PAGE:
Northern Ireland

Belfast police defend City Hall flag riot response

Loyalist protesters forced their way through the back gate of the City Hall
Image caption Police officers clashed with protesters who broke into the City Hall courtyard

The officer in charge of the police operation at Belfast City Hall has denied police were caught "on the hop" by rioting.

Eighteen people, including 15 PSNI officers, were hurt after loyalists rioted when the council decided to no longer fly the union flag every day.

Sinn Fein has been critical about how the police handled the protest.

Chief Superintendent Alan McCrum said how it had been handled had been "proportionate".

"We were trying to police this in a way that enabled the commercial life of the city centre to go on and at the same time provide a level of support and reassurance to facilitate the business that went on in the City Hall.

"I think the policing operation was proportionate, it was considered. The fact that no-one got into the building itself is reflective of the police being there when that group managed to use bolt cutters to cut their way through the gate.

"It was a difficult situation for a couple of minutes but the police officers exercised, I think, extreme courage and managed the situation very well in getting those people out of the courtyard."

About 1,000 loyalists were protesting outside the City Hall during a debate on the union flag.

Nationalists wanted the flag taken down altogether, but in the end voted on a compromise from the Alliance party that it would fly on up to 20 designated days.

The vote was 29 to 21, with unionists accusing the Sinn Fein, the SDLP and Alliance of attacking their cultural identity.

Trouble started after news of the vote was communicated to the protesters. Some forced their way into the back yard of the City Hall and clashed with police.

Golf balls, bottles and crush fencing was thrown at police officers outside.

Sinn Fein Policing Board member Gerry Kelly said the police operation had been completely inadequate.

"I have to say, and I don't use these words unless I really mean them, it was a disgraceful police operation, or lack of a police operation," he said.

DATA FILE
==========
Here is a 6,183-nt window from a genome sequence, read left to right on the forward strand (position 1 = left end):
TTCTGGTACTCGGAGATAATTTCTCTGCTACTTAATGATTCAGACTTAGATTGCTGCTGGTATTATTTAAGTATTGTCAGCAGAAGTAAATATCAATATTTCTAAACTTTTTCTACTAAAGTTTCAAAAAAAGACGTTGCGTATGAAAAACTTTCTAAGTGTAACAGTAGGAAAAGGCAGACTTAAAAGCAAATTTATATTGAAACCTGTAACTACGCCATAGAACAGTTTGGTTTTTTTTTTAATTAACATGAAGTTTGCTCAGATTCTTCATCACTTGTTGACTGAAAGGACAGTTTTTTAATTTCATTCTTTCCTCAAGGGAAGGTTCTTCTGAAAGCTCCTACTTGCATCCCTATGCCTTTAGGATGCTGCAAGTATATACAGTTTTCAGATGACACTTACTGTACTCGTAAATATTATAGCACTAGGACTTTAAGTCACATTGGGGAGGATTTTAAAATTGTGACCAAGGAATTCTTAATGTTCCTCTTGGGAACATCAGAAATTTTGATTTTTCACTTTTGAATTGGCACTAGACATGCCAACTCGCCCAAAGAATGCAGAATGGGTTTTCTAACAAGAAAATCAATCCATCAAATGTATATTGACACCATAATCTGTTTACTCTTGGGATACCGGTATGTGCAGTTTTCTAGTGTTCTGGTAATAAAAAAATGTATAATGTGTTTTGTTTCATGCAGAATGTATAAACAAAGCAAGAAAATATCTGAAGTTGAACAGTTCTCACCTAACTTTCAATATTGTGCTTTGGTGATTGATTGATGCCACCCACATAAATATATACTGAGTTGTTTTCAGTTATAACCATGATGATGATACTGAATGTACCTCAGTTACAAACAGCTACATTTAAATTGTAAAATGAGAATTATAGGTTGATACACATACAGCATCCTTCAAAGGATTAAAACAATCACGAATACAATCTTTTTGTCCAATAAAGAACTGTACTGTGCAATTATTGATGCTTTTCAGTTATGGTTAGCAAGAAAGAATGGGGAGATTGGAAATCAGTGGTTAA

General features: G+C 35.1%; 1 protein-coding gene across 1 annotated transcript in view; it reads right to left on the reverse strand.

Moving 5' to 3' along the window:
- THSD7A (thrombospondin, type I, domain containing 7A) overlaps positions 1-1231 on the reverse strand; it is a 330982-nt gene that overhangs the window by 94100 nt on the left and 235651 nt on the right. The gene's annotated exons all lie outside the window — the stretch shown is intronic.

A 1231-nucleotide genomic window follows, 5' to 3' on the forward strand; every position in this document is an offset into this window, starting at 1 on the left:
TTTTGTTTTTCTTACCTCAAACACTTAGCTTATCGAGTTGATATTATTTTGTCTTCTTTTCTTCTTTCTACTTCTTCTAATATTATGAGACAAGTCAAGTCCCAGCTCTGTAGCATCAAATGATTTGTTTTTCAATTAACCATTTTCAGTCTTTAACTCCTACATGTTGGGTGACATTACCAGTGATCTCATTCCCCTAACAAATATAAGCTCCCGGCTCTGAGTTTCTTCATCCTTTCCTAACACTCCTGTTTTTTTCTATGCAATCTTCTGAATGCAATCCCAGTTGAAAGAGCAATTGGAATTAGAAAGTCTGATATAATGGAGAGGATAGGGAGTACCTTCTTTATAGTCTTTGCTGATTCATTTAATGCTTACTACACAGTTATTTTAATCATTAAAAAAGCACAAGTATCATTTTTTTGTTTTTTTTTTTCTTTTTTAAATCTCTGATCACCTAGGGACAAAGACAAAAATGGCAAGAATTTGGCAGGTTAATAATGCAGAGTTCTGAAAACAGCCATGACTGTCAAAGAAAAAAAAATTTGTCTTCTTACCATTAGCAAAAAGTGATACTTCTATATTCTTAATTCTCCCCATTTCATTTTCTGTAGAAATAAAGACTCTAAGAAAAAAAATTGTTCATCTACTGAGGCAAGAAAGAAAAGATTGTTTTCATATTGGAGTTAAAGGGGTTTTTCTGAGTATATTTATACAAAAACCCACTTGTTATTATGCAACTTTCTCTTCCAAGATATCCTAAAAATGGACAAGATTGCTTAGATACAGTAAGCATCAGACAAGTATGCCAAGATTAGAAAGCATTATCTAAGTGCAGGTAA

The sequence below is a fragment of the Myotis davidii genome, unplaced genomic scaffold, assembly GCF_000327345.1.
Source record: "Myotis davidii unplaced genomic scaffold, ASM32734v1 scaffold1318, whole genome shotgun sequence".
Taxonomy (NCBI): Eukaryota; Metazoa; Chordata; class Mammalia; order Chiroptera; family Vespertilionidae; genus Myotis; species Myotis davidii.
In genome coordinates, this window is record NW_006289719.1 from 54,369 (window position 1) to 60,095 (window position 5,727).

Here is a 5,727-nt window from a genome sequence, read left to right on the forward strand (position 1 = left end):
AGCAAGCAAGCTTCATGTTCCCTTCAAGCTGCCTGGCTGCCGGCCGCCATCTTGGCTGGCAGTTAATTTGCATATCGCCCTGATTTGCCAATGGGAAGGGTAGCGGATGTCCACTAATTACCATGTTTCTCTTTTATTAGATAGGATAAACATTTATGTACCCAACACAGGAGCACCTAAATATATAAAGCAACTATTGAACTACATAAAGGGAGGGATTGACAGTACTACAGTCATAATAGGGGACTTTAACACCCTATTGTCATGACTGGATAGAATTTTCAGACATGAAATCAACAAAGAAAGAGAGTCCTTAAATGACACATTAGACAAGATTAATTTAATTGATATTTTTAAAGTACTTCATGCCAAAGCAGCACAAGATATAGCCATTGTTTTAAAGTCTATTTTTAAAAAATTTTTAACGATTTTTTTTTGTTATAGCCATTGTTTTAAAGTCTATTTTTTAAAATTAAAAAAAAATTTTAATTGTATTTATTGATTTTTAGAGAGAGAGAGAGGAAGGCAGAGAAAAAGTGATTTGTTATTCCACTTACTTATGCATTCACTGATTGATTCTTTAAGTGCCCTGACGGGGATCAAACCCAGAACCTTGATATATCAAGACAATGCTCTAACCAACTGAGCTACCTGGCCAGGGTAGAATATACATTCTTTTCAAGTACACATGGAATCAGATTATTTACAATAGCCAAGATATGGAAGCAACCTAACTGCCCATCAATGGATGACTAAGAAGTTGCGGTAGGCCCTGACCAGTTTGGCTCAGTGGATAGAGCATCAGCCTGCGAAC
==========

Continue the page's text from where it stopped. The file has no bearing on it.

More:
"If that had been 1,000 or more republicans out there they would not have left it that they were able to come into the back of city hall."

Image caption Loyalist protesters forced their way through the back gate of the City Hall

A press photographer and two council employees were injured. Vehicles in the courtyard, some belonging to councillors, were damaged.

The photographer has said he was hit by the police while trying to cover the protests.

There was also trouble in east Belfast, with police attacked with bottles and bricks in the Albertbridge Road and Templemore Avenue areas of east Belfast. Three people have been arrested.

Belfast's Lord Mayor Gavin Robinson said that it had been a "very disappointing night" for the image of the city and that "a democratic institution" had been attacked.

"This is an issue that has actually caused a lot of consternation in society that provoked a big turnout for the public consultation (on flag flying)," the DUP councillor said.

"People were vexed over the issue, but there were others who took the opportunity to make hay while the sun shone."

The DUP has now asked that the union flag be allowed to be flown every day from the cenotaph in the grounds of the building.

The proposal is being considered and requires the Alliance party to support it.

Image caption The flag was removed from the City Hall on Tuesday morning

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